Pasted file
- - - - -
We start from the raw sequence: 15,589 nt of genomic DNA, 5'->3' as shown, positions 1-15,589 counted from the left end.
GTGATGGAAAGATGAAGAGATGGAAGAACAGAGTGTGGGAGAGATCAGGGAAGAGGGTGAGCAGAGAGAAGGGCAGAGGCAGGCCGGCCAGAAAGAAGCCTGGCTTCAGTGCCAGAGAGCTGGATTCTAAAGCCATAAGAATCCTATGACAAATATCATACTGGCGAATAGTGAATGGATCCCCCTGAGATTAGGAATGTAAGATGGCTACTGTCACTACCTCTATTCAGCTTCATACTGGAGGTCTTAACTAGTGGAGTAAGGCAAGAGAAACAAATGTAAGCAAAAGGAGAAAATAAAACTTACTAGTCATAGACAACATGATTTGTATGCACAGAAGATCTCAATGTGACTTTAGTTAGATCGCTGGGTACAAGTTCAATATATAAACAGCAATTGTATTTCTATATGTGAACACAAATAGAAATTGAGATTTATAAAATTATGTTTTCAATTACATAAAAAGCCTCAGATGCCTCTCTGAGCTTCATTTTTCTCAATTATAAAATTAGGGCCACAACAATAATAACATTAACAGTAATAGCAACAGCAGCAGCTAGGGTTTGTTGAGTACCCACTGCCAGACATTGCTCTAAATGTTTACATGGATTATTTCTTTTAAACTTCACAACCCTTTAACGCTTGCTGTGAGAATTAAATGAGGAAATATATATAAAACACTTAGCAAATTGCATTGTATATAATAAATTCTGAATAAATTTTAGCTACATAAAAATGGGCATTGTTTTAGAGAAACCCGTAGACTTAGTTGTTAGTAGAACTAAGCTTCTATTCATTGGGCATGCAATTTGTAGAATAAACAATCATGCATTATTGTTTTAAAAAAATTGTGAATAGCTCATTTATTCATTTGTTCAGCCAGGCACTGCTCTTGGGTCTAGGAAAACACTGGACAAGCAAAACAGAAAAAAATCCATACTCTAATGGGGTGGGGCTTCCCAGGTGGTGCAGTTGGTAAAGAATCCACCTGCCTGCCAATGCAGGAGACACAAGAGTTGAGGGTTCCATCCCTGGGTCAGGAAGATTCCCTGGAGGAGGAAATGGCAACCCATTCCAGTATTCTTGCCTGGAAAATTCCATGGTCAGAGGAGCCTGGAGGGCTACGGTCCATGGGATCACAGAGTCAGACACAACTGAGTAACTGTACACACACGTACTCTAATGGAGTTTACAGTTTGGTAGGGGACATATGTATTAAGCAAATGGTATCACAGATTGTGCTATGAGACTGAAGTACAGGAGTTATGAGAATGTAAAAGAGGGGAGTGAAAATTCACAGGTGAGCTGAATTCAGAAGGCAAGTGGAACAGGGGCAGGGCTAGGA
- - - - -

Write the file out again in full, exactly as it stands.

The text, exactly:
We start from the raw sequence: 15,589 nt of genomic DNA, 5'->3' as shown, positions 1-15,589 counted from the left end.
GTGATGGAAAGATGAAGAGATGGAAGAACAGAGTGTGGGAGAGATCAGGGAAGAGGGTGAGCAGAGAGAAGGGCAGAGGCAGGCCGGCCAGAAAGAAGCCTGGCTTCAGTGCCAGAGAGCTGGATTCTAAAGCCATAAGAATCCTATGACAAATATCATACTGGCGAATAGTGAATGGATCCCCCTGAGATTAGGAATGTAAGATGGCTACTGTCACTACCTCTATTCAGCTTCATACTGGAGGTCTTAACTAGTGGAGTAAGGCAAGAGAAACAAATGTAAGCAAAAGGAGAAAATAAAACTTACTAGTCATAGACAACATGATTTGTATGCACAGAAGATCTCAATGTGACTTTAGTTAGATCGCTGGGTACAAGTTCAATATATAAACAGCAATTGTATTTCTATATGTGAACACAAATAGAAATTGAGATTTATAAAATTATGTTTTCAATTACATAAAAAGCCTCAGATGCCTCTCTGAGCTTCATTTTTCTCAATTATAAAATTAGGGCCACAACAATAATAACATTAACAGTAATAGCAACAGCAGCAGCTAGGGTTTGTTGAGTACCCACTGCCAGACATTGCTCTAAATGTTTACATGGATTATTTCTTTTAAACTTCACAACCCTTTAACGCTTGCTGTGAGAATTAAATGAGGAAATATATATAAAACACTTAGCAAATTGCATTGTATATAATAAATTCTGAATAAATTTTAGCTACATAAAAATGGGCATTGTTTTAGAGAAACCCGTAGACTTAGTTGTTAGTAGAACTAAGCTTCTATTCATTGGGCATGCAATTTGTAGAATAAACAATCATGCATTATTGTTTTAAAAAAATTGTGAATAGCTCATTTATTCATTTGTTCAGCCAGGCACTGCTCTTGGGTCTAGGAAAACACTGGACAAGCAAAACAGAAAAAAATCCATACTCTAATGGGGTGGGGCTTCCCAGGTGGTGCAGTTGGTAAAGAATCCACCTGCCTGCCAATGCAGGAGACACAAGAGTTGAGGGTTCCATCCCTGGGTCAGGAAGATTCCCTGGAGGAGGAAATGGCAACCCATTCCAGTATTCTTGCCTGGAAAATTCCATGGTCAGAGGAGCCTGGAGGGCTACGGTCCATGGGATCACAGAGTCAGACACAACTGAGTAACTGTACACACACGTACTCTAATGGAGTTTACAGTTTGGTAGGGGACATATGTATTAAGCAAATGGTATCACAGATTGTGCTATGAGACTGAAGTACAGGAGTTATGAGAATGTAAAAGAGGGGAGTGAAAATTCACAGGTGAGCTGAATTCAGAAGGCAAGTGGAACAGGGGCAGGGCTAGGA